ABOUT MIRIAM KLEIN STAHL
Photo by Casey Orr
A BMC alum, Miriam Klein Stahl is a Bay Area artist, educator and activist. In addition to her work in printmaking, drawing, sculpture, paper-cut and public art, she is also the co-founder of the Arts and Humanities Academy at Berkeley High School where she’s taught since 1995.
As an artist, she follows in a tradition of making socially relevant work, creating portraits of political activists, misfits, radicals and radical movements. As an educator, she has dedicated her teaching practice to address equity through the lens of the arts. Her work has been widely exhibited and reproduced internationally.
Stahl is also the co-owner of Pave the Way Skateboards, a queer skateboarding company formed with Los Angeles-based comedian, actor, writer and skateboarder Tara Jepson. She lives in Berkeley, California with her wife, artist Lena Wolff, daughter Hazel, and their dog Lenny.
ABOUT KATE SCHATZ
Kate Schatz (pronounced ‘Shots’) is the co-founder of Solidarity Sundays, a nationwide network of feminist activist groups. She’s a writer, organizer, public speaker, educator, and left-handed vegetarian Bay Area-born-and-bred feminist activist mama. She has appeared at over 100 public schools and libraries, and has given keynotes and talks for a wide range of organizations, speaking about everything from her books to contemporary feminism to electoral politics and political change.
Her book of fiction, Rid of Me: A Story, was published in 2006 as part of the acclaimed 33 1/3 series. Her work has been published in LENNY, Buzzfeed, Signature, Brightly, Oxford American, East Bay Express, Denver Quarterly, and Joyland, among others. Her short story “Folsom, Survivor”was included as a “Notable Short Story” in Best American Short Stories 2011, and her essay “What I Mean (or Dear White People)” appears in the anthology Radical Hope: Letters of Love and Dissent in Dangerous Times.
By Kate Schatz
Four years ago, Miriam Stahl and I published our first‐ever children’s book. It’s not an understatement to say that we had no idea that Rad American Women A‐Z would become such a success. Not because we didn’t believe in it, but because we didn’t think that a children’s book about diverse, radical women who have defied the odds and fought for justice and equality would become a bestseller. But we quickly realized: this is something people want. These are stories that parents, educators, kids, and people of all ages need.
A year and a half later, in September of 2016, we released our second book, Rad Women Worldwide. Once again, we presented stories of diverse, often lesser‐known changemakers and leaders, this time from around the world. And once again we saw how in demand these kinds of stories are.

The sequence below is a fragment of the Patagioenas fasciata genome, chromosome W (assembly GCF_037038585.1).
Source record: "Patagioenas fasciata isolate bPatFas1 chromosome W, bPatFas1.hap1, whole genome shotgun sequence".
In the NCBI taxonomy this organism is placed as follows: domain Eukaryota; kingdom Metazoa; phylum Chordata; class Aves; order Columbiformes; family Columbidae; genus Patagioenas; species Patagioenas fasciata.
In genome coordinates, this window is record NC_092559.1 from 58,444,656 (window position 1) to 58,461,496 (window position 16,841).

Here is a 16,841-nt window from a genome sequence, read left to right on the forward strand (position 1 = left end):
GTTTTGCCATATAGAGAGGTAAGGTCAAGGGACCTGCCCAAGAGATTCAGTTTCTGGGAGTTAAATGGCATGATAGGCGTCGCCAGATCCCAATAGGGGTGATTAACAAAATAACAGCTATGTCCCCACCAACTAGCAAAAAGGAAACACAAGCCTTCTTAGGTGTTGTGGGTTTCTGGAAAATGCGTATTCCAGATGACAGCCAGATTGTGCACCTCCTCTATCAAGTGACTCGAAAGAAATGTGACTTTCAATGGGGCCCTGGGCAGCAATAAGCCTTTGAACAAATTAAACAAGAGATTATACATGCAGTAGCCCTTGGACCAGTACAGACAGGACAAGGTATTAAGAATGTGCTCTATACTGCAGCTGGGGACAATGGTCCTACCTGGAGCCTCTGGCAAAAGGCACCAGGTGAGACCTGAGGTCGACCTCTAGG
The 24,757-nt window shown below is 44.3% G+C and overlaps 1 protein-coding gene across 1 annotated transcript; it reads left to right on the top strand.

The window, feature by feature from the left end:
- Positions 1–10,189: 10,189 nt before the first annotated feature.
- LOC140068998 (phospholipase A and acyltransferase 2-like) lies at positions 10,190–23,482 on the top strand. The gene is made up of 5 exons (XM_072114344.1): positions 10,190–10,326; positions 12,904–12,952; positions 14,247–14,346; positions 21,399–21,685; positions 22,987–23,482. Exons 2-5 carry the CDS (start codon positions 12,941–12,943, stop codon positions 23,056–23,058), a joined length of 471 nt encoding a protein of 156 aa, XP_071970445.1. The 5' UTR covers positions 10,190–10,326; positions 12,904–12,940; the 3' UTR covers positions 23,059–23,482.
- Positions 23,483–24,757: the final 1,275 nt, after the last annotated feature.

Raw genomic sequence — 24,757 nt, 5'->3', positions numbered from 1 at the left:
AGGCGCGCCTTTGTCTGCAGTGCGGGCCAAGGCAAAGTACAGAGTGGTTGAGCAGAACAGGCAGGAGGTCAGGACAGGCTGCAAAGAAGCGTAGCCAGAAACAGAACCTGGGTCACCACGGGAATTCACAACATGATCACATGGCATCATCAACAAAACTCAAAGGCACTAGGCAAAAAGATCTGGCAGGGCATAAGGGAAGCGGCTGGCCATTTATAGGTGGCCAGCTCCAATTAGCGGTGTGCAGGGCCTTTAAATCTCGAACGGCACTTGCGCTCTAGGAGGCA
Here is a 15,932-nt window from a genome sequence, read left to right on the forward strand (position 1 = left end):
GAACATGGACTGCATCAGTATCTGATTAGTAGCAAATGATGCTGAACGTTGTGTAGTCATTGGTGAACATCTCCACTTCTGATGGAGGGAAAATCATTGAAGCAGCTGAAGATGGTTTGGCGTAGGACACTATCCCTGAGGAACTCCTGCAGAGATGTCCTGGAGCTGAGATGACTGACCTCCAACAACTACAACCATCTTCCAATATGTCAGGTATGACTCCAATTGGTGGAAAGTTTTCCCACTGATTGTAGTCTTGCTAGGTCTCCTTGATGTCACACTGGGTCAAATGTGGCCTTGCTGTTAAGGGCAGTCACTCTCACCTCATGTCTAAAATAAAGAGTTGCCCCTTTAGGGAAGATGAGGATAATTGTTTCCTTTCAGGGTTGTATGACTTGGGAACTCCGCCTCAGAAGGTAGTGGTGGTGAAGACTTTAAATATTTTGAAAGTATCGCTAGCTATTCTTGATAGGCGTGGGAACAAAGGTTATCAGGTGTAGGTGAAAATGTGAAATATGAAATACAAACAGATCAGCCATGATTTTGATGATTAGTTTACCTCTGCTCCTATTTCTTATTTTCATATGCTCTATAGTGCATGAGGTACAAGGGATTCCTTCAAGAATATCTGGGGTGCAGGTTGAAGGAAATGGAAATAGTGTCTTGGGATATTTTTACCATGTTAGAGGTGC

Now we recently published RAD GIRLS CAN: Stories of Bold, Brave, and Brilliant Young Women, which tells 50 stories of young women who’ve done incredible things before age 20—from winning gold medals to becoming CEOs to running for office. We got the idea from the many young readers who have come to our readings, assemblies, and talks, and asked: “Can you make a book about people my age?”
After hearing this request numerous times, we decided to listen, and to do it. RAD GIRLS CAN shows us the potential and the power of young, creative, hopeful, brilliant girls, and all that they can do in this world. While some of the stories in Rad Girls Can are about girls from history, many are contemporary, and show how young people are engaging with and shaping the future of some of our most urgent issues, including voting rights, climate change, immigration, gender and sexual identity, disability rights, and racial justice.
Researching and writing this book has been an incredibly bright spot in an otherwise politically difficult time. I’ve had phone calls with teenage inventors, climate change activists, and immigration rights leaders. I’ve texted with a 15 year old voting rights advocate, Skyped with an 11 year old fashion designer, and exchanged emails with Mary Beth Tinker, who stood up for free speech over 50 years ago, when she was a 13 year old who did not support the Vietnam War. I sat on the grass in a park in Oakland and listened to 10- and 11-year old girls talk about racial justice and body image.
The stories we share in Rad Girls Can give is an enormous amount of inspiration and motivation.
Every day , there are millions of young people quietly, consistently, boldly creating the future. They are pushing the boundaries of technology and language and how we think and talk about gender, race, and identity. They are dreaming and achieving and innovating and winning and inventing and being rad.
Illustrations printed with permission from Rad Girls Can: Stories of Bold, Brave, and Brilliant Young Women, by Kate Schatz; illustrated by Miriam Klein Stahl, copyright (c) 2018. Published by Ten Speed Press, a division of Penguin Random House, Inc. Illustrations (c) 2018 by Miriam Klein Stahl. You can buy the book here.